SEC’s Gensler says ‘the law is clear’ for crypto exchanges and that they must comply with regulators
In a video posted on Twitter on Thursday, Gensler said that crypto exchanges must treat cryptocurrencies like securities and stop acting as if the regulations are ambiguous.
“The law is clear,” Gensler said. “If you’re a securities exchange, clearinghouse, broker, or dealer, you must come into compliance, register with us, and deal with conflicts of interest and disclose important information. For 90 years, these laws have helped protect investors like you.”
The regulator’s comments come days after crypto exchange Coinbase sued the SEC, asking that the agency be forced to publicly share its answer to a months-old petition on whether it would allow the crypto industry to be regulated using existing SEC frameworks.
Coinbase, which received a Wells notice in March indicating an enforcement action could be expected, has been arguing that the SEC has been inconsistent in how it treats cryptocurrencies and that the industry needs regulatory clarity.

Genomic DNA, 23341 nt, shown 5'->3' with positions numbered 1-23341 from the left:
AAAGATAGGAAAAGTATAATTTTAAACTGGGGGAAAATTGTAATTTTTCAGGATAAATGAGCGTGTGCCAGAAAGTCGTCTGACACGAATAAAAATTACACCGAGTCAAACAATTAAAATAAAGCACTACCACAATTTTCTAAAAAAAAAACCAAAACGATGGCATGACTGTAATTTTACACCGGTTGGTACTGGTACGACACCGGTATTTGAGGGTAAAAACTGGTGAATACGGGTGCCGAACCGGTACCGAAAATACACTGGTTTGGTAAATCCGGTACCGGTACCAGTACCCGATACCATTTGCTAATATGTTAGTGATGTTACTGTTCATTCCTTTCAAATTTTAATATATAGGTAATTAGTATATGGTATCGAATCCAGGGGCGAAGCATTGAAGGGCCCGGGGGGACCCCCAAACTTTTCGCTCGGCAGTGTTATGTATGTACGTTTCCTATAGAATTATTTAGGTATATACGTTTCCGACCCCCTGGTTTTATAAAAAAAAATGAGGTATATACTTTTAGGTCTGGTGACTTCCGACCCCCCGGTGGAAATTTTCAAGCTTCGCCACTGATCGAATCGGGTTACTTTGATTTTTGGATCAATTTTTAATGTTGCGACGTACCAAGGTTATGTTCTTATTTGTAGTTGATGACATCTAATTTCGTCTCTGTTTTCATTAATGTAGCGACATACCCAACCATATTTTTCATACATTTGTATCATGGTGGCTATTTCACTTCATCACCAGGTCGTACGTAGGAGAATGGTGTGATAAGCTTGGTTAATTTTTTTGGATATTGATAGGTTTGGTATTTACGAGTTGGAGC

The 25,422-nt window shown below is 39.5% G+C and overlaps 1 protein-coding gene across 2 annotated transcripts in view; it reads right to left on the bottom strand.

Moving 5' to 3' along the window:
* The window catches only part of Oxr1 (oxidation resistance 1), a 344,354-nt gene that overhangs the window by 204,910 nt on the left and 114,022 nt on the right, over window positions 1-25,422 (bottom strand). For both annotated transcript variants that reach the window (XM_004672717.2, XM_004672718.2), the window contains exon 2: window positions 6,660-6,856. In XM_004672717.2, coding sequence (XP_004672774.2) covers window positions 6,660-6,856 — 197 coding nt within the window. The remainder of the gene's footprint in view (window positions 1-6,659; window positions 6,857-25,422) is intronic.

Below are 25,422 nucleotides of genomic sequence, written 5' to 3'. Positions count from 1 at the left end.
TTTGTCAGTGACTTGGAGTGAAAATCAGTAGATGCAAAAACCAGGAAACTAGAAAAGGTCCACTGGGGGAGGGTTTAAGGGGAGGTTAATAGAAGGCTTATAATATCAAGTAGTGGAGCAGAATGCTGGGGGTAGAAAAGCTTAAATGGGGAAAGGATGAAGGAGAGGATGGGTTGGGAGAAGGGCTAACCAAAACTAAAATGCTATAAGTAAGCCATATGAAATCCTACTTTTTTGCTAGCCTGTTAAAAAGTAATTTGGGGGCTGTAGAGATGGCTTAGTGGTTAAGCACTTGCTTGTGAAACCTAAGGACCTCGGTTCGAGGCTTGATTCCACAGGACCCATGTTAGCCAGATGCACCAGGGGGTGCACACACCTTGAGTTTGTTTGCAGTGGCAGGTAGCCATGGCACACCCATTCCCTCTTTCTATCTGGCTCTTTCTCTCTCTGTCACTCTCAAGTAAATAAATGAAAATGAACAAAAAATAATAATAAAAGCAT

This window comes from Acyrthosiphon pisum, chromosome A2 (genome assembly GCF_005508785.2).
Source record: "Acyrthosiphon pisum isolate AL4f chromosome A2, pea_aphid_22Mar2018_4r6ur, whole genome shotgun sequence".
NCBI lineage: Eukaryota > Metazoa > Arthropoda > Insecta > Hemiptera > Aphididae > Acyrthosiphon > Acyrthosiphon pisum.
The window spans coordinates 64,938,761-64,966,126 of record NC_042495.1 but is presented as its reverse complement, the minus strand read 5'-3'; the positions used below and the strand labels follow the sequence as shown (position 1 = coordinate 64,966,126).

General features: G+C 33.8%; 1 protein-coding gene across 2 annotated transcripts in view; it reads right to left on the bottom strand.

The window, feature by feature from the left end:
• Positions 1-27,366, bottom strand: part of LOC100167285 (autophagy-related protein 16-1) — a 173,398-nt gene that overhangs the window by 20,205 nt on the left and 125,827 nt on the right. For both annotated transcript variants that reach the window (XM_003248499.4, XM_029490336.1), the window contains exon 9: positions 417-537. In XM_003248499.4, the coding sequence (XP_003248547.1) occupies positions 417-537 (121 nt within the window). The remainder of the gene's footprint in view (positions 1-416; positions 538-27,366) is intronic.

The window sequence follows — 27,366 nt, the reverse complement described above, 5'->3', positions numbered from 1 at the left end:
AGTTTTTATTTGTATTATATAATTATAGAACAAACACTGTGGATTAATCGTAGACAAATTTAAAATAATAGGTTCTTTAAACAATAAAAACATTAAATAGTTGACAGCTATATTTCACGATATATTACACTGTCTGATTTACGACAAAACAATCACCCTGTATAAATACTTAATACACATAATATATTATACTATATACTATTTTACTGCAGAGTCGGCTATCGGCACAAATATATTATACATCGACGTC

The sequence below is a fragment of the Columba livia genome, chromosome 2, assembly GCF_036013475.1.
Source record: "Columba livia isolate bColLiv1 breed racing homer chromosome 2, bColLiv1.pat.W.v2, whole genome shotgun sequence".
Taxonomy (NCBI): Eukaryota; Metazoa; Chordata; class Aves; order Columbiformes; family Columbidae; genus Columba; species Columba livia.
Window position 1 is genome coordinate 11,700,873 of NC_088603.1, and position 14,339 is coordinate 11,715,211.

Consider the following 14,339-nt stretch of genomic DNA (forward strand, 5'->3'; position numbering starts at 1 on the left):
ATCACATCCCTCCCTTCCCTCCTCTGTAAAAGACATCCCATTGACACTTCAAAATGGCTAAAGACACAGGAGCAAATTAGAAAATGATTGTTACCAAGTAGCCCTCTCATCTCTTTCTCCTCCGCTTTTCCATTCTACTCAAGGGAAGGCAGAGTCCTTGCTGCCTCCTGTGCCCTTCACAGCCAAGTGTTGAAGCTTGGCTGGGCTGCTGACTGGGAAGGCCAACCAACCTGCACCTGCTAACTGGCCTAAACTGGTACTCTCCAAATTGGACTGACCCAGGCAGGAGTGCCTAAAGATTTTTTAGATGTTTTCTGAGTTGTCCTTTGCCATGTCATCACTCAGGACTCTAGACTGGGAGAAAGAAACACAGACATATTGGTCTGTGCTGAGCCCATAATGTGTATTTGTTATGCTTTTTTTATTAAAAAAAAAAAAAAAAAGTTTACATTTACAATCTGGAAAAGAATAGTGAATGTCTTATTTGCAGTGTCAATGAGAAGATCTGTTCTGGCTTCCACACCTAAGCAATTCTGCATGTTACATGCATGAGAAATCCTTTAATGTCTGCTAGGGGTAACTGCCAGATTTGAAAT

Since January, the SEC has taken action against crypto exchanges Bittrex & Gemini, crypto lender Genesis, and a number of individual actors accused of manipulating crypto assets, including crypto entrepreneur Justin Sun and disgraced Terraform Labs founder Do Kwon.
Gensler titled his video on Thursday, “Office Hours,” and tried to make the point that what crypto exchanges are doing is very obviously marketing and selling securities, even if the debate on the topic has been obscured.
“An investment contract exists when you invest money in a common enterprise with a reasonable expectation of profits to be derived from the efforts of others,” Gensler said. “Intermediaries for investment contracts, whether they’re exchanges, brokers, dealers, clearinghouses, they need to comply with the securities laws and register with the Securities and Exchange Commission.”
Gensler said that by not complying with SEC regulations, the platforms “don’t have basic investor protections,” which is leading to clients being unable to access their funds when there are problems, including bankruptcies.
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